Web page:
Central Avenue train switchover hits delays


The rumors are true, the “shoo-fly” project to take trains around the railroad viaduct between 14th and 18th avenues on Central is three to four weeks behind schedule. And it’s due to the Burlington Northern Santa Fe (BNSF) having issues with getting materials in to build their part of the solution.

Jeff Lohaus, a metal artist in the Northrup King Building with a “ringside seat” at the end of the dock next to the tracks, said, “They finished building the bed for the rail bypass about mid-June and since then there are only a few guys working just a few hours on just some days. Other days no one comes at all.”

The latest word from the railroad is that the track is all laid. They say they are now trying to schedule a window of time to have the track not in use so that they can disconnect the old tracks, put in the switchover pieces (that are now sitting on the triangular lot at 14th and Central) and be ready for the next train to use the new track.

Meanwhile, some Central Avenue businesses report that their loyal local customers are still finding them despite the closed road, but their drive-by traffic is down as predicted. And neighbors are seeing, also predicted, that traffic on the “informal detour” streets such as Monroe and Fillmore (where the buses run) is up and sometimes impatient.

Bobbie Dahlke, public relations representative for the Minnesota Department of Transportation, responsible for replacing the bridge, said “we don’t want to throw our partners under the bus.” MNDOT’s contractor completed building the earth mound onto which the railroad would need to construct their new temporary rails. “In the legal hierarchy, we are at their mercy,” Dahlke said of the railroad. “Since then, we have been working with them and they’ve been trying to expedite” the base rock and tracks which they’d been trucking in to save time.

Amy McBeth of BNSF said “We did experience some delays getting the materials on site, but we are looking at ways to reduce the time needed during subsequent stages of the project.”

She added, “A bridge project requires significant work windows, which means taking this main route out of service while crews are working. The work windows are planned so that reroutes can occur or traffic can be held at other locations, which impacts our rail network.”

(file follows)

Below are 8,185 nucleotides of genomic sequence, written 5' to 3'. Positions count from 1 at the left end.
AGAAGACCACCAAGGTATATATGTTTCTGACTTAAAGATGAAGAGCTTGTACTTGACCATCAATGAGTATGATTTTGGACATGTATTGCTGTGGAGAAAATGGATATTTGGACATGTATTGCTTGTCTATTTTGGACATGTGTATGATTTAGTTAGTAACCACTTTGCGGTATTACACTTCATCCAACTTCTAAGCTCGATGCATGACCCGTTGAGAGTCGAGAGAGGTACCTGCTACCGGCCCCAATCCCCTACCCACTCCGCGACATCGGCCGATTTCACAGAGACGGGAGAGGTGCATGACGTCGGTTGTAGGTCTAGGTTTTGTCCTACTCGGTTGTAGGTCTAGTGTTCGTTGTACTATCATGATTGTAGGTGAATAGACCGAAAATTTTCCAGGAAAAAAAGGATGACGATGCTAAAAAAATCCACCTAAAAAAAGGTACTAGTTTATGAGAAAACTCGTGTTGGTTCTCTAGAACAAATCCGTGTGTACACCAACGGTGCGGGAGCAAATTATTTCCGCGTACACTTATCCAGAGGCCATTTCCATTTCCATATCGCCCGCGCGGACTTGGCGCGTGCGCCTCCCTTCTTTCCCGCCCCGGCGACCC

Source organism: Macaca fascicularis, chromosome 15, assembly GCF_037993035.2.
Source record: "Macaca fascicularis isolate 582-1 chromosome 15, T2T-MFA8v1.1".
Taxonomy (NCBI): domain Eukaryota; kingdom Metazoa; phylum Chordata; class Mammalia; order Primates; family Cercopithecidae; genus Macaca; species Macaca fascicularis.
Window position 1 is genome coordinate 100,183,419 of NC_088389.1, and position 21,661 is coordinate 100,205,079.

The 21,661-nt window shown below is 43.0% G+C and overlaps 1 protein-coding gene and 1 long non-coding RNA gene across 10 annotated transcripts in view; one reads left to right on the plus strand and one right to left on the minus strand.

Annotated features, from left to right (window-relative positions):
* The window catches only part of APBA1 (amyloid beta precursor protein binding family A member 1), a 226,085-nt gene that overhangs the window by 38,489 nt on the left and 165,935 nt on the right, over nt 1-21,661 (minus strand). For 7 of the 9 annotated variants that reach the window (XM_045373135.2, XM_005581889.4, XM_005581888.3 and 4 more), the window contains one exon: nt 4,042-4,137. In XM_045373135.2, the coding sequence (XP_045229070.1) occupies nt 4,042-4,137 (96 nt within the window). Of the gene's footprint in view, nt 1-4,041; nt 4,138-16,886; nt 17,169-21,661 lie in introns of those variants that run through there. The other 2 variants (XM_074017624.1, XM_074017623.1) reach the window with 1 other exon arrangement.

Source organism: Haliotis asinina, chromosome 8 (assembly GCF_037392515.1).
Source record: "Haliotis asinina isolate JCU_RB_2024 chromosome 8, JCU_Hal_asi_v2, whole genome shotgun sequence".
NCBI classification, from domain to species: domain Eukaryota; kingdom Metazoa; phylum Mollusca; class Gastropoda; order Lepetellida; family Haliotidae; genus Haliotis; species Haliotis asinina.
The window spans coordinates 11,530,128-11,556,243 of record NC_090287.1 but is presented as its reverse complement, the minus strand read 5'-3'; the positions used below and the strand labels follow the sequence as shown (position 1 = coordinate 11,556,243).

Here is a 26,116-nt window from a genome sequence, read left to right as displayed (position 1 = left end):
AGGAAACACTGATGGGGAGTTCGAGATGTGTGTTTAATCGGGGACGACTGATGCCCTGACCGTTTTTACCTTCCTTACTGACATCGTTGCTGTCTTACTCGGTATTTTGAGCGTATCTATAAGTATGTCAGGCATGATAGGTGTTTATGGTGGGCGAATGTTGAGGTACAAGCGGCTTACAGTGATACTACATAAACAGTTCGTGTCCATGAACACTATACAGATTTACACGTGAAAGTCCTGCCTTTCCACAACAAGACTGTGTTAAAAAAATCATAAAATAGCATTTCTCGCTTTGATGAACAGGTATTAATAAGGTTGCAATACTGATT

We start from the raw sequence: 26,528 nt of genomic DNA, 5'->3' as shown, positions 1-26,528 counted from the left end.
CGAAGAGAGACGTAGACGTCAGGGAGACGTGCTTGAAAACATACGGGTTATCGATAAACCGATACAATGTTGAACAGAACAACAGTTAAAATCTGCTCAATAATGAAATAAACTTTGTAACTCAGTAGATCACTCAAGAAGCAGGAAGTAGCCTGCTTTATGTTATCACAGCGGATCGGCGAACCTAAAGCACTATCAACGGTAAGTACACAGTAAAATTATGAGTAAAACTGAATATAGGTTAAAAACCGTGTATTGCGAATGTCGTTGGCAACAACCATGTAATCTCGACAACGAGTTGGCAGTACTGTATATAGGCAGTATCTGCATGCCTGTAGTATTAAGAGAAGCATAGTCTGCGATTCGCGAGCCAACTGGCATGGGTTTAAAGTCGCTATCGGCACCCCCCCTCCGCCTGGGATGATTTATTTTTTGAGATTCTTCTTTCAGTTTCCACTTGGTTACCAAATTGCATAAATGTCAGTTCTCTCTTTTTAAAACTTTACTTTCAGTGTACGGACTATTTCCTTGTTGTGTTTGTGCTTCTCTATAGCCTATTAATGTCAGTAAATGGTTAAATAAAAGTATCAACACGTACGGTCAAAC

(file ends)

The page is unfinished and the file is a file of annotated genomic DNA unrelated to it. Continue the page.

“Similar to road construction on the highways, we do maintenance and expansion projects during this time of year. We need to complete the work before it freezes and before our peak season, which is later in the year during the period that leads into the holidays.”

McBeth said this next step will require two six to ten-hour windows (one for each direction) in which trains would be held up elsewhere or re-routed.

“We’re fairly confident that we’ll get the street open by winter,” Dahlke said, but will have to finish the work in spring with single-lane closures, rather than being able to work with all lanes open. Workers have expressed hope, she said, that they can catch up, but it all depends on what they find once they start demolishing the old bridge.

Kim Robinson at the Ideal Diner on the Broadway side said her business has been affected. On the other side of the barrier, at The Mill NE, 19th and Central, co-owner Mandy Zechmeister said it would appear that their weekday evening business is down. They opened in late fall last year so they don’t have year-to-year data to compare to. Across the street, Isela Perez Pachecho of Maya Cuisine, said she can tell that her traffic that usually would come from downtown Minneapolis “has disappeared. They don’t know how to find me.”

The Central Avenue Closure Committee announced on its Facebook page a potential block party slated for September 6. The group meets at Diamonds Coffee Shop every other Wednesday at 7 p.m.

Dahlke said that there are weekly construction meetings which anyone can attend, 9:00 a.m. in the 1620 Central Avenue building, “walk in the front door and off to the right, it says ‘MNDOT’ but we would like to know if someone’s coming. Sometimes the meetings only last 10-15 minutes.” She said people can call her at 651-234-7503 if they want to sit in, or if they need someone to come out to a meeting.

The Northeast Network may feature Central Avenue as the topic of their Aug. 14 meeting at a place to be announced, 7:30 a.m.